α-tubulin was used as control (A). Increased multinucleation upon silencing of Orc6 in HCT-116 (wt-p53) cells by siRNA. Left panel, light image; Right panel, DAPI nuclear staining (B).

It has been demonstrated previously that knock-down Orc6 in Hela cells induced polypoidy [8]. Our results confirmed this in colon cancer cells, after repeated transfection every 3 days, HCT-116 (wt-p53) cells with reduced Orc6 expression became multinucleated (Figure 1B). This population increased with time. Chromatin was stained with 4′,6′-diamidino-2-phenylindole (DAPI) to show multinucleated cells after sustained Orc6 knockdown by siRNA (left panel, light scatter cell image; right panel, DAPI nuclear staining image in Figure 1B). Cell proliferation rate was reduced by over 50% (open bar) with Orc6 knock-down (Figure 2). However, reduction of Orc6 expression in HCT-116 (null-p53) cells reduced in cell proliferation by only 23% (dashed bar). To investigate the impact of decreased Orc6 in cell cycle control, HCT-116 (wt-p53) and HCT-116 (null-p53) cells were first transfected with 100 nM Orc6 siRNA. Transfected cells were exposed to 10 µM 5-FU for 12 hrs. We observed that 12 hr later, both control HCT-116 (wt-p53) cells and cells with reduced Orc6 expressing cells were able to remain largely in the G1 phase without cell cycle re-entry (Figure 3A). By contrast, HCT-116 (null-p53) control cells and Orc6 reduced cells were re-entered into S phase of the cell cycle despite the DNA damage by 5-FU and Orc6 reduction (Figure 3B). These results suggest that the cell cycle control after DNA damage is depending on the presence of wild type p53.

Figure 2. Effect of Orc6 on cell proliferation in human colon cancer HCT-116 (wt-p53) cells (open bar) and HCT116 (null-p53) cells (dashed bar).

Figure 3. Effect of reduced Orc6 expression in G1/S cell cycle checkpoint control in both HCT-116 (wt-p53) and HCT (null-p53) cells by flow cytometry analysis.

Effect of Orc6 on chemosensitivity to 5-FU and cis-pt

To investigate the potential impact of Orc6 on chemosensitivity to some of the first line chemotherapeutic compounds such as 5-FU and cis-pt in colorectal cancer, HCT-116 (wt-p53) cells were used as our model system using cells transfected with oligofectamine alone, non-specific siRNA, and Orc6 specific siRNA. Cells then treated with 5-FU or cisplatin with serial dilution. After 72 hrs, cell proliferation was quantified by WST-1 assay. Figure 4A showed that the HCT-116 (wt-p53) cells with reduced Orc6 expression were 5-fold more sensitive to 5-FU treatment compared to control cells based on IC50 value. HCT-116 (wt-p53) cells with reduced Orc6 expression were also more sensitive to cisplatin treatment compared to control cells (Figure 4B). This effect was largely missing from HCT116 (null-p53) cells (data not show).

Figure 4. Effect of Orc6 expression on cytotoxicity of 5-FU and cis-pt in HCT-116 (wt-p53) cells.

Down stream signaling pathways effected by Orc6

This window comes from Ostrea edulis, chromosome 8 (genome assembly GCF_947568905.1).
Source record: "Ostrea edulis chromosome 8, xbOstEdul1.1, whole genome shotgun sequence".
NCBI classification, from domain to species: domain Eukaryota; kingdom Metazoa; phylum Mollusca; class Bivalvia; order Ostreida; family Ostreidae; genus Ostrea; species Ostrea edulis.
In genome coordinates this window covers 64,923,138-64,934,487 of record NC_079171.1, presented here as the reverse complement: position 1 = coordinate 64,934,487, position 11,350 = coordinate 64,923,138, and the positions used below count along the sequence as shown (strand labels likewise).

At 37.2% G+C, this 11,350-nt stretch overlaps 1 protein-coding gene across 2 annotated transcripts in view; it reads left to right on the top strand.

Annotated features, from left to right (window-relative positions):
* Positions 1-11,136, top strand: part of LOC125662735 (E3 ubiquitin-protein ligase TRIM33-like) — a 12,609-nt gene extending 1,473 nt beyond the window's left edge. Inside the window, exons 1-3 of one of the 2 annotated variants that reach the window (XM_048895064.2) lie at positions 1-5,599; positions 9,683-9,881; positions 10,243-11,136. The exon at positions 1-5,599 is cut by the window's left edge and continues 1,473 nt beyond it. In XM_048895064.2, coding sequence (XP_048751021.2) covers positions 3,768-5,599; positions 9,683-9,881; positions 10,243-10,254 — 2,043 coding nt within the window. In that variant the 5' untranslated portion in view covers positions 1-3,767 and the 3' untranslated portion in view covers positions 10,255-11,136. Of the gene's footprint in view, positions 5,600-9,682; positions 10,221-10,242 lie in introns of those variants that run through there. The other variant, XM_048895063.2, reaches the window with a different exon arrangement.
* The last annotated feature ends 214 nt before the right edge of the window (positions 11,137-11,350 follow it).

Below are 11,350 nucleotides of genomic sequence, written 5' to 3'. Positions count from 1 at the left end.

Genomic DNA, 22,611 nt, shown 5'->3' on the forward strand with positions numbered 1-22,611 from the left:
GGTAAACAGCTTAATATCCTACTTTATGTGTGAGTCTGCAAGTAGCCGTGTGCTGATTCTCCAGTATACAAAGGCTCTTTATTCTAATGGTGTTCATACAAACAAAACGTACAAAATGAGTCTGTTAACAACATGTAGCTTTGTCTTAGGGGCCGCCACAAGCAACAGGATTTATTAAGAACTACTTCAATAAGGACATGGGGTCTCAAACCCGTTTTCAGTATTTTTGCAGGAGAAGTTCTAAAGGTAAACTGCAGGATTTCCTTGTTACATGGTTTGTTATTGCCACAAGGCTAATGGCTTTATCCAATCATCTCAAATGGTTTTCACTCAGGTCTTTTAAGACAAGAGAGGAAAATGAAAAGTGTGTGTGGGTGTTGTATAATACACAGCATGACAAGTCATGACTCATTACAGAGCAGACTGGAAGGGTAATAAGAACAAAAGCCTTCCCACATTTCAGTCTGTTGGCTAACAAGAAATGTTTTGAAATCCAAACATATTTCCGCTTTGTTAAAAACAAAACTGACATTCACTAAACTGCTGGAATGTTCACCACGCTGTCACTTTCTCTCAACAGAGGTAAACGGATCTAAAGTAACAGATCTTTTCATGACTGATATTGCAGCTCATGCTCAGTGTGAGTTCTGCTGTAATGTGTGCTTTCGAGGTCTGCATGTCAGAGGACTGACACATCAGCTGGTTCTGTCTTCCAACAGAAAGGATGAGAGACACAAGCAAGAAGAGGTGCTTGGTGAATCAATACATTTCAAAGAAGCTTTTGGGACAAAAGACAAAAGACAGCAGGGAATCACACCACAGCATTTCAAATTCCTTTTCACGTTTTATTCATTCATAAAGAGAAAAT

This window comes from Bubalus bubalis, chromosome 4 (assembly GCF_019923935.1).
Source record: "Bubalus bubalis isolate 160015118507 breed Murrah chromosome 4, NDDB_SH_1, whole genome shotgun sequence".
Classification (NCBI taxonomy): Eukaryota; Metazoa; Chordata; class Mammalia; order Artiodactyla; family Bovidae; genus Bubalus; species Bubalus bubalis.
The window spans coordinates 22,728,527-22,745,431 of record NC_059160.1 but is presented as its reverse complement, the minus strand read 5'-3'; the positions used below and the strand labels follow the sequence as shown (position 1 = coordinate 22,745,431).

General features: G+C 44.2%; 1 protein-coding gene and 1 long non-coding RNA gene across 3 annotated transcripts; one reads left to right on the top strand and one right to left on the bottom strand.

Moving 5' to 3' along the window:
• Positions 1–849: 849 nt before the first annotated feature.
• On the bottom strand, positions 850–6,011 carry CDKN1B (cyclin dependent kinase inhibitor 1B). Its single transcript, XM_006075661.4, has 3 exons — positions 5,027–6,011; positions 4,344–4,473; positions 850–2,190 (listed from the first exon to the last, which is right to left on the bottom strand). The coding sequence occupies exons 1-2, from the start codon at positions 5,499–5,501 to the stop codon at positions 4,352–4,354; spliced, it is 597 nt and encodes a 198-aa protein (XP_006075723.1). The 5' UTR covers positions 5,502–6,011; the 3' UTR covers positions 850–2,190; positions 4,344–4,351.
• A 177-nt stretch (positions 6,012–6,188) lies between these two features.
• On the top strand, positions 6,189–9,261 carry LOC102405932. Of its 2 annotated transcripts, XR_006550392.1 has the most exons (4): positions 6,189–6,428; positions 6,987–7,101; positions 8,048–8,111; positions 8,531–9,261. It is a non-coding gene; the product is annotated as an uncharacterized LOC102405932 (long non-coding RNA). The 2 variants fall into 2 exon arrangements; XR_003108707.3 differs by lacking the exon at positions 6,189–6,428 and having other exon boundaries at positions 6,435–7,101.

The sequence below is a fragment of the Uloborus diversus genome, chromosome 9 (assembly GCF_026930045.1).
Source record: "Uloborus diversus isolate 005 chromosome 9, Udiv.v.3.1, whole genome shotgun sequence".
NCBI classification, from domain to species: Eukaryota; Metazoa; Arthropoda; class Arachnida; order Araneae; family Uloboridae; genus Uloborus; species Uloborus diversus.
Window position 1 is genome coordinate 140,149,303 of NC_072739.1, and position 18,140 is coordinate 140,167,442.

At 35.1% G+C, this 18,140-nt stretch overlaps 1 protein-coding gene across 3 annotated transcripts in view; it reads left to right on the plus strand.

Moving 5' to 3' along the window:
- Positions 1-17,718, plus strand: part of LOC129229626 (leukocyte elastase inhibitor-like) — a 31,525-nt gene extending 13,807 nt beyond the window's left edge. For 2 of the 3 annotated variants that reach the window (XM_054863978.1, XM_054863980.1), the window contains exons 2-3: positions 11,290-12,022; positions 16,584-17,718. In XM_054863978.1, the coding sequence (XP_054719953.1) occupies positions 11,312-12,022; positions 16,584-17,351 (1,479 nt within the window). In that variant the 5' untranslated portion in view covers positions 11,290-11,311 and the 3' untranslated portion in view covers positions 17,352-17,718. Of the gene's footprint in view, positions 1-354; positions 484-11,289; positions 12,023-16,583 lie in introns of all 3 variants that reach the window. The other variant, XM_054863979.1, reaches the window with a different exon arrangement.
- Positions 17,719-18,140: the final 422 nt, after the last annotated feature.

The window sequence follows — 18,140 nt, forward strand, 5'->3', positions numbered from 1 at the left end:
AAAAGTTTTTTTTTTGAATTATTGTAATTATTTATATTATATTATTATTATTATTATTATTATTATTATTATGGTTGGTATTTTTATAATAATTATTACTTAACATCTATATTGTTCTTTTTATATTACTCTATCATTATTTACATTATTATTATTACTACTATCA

To begin to understand the down stream signaling pathways potentially involved with Orc6, a high throughput gene expression analysis was used to quantify gene expression changes between HCT-116 (wt-p53) cells transfected with Orc6 specific siRNA and non-specific siRNA control. Expression and GeneOntology analysis showed that a number of genes were influenced by Orc6 inhibition (Data, S1). Based on our results, a number of well known cell cycle control genes were confirmed using Western immunoblot analysis. Our results showed that the expression of p21 was significantly induced in HCT-116 (wt-p53) cells after Orc6 knock-down (Figure 5, lane 1, non-specific oligo control; lane 2, siRNA of Orc6). We further confirmed that the expression of DNA damage repair protein Gadd45β was also induced by decreasing Orc6 expression in HCT-116 (wt-p53) cells (Figure 5, lane 1, non-specific siRNA control; lane 2, Orc6 specific siRNA). It is well documented that Gadd45β plays an important role in cell cycle arrest, DNA repair, innate immunity, maintenance of genome stability and apoptosis [7], [14], [15], [16]. The function of Gadd45β is mediated through interactions with other proteins such as cdc2 by disrupting the interaction between ccd2 and cyclin B1 in triggering G2/M cell cycle arrest under genotoxic stress [17], [18]. Our results showed that Gadd45β is at least, in part, responsible for the DNA replication defect triggered by reduced Orc6 expression in colon cancer cells. The expression of JNK1 level was decreased with reduced Orc6 expression (Figure 5). It has been shown that the roles of JNK1 were quite complex due to its due role in both apoptotic and survival signaling pathways [19], [20]. Fibroblasts with JNK knockouts are more sensitive to TNF-induced apoptosis [21]. Mouse embryo fibroblasts that lack MKK7 (upstream activator of JNK) undergo cellular senescence and G2/M growth arrest, further support our finding that reduced expression of JNK1 may be one of the contributing factors for G2/M arrest caused by knock-down of Orc6 expression [22]. These changes were largely absent from the HCT-116 (null-p53) cells (data not show). This is consistent with previous reported studies that p53 plays key role in cell cycle control in response to DNA damage. With the induction of p21 expression, we anticipate that the subsequent expression of p53 may be increased because p21 is a known cell cycle check point control gene mediated by p53. However, the total cellular level of p53 protein was not changed with the knock-down of p53 expression (Figure 6A, lane 1 and 2). The induction of p21 was absent in HCT-116 (null-p53) cells with Orc6 knock-down (Figure 6A, lane 3, control; lane 4, siRNA of Orc6). This indicates that the induction of p21 expression has to be p53 dependent despite the absence of in the p53 expression level. Although the total p53 level did not increase in HCT-116 (wt-p53) cells, we speculate that the level of p53 in the nuclear fraction may be increased due to known p53 translocation event. By separating nuclei and cytoplasm, we demonstrated that the level of total p53 protein in the nuclei was not elevated in HCT-116 (wt-p53) cells with reduced Orc6 expression treated by Orc6 specific siRNA (Figure 6A). Instead, the level of phosphorylated p53 at ser-15 was increased in the nuclear fraction of HCT-116 (wt-p53) cells with reduced Orc6 expression (Figure 6B). This is highly consistent with a well documented mechanism of p53 in response to DNA damage (14). Phosphorylated p53 at ser-15 residue can decrease its interaction with the negative regulator, the oncoprotein MDM2.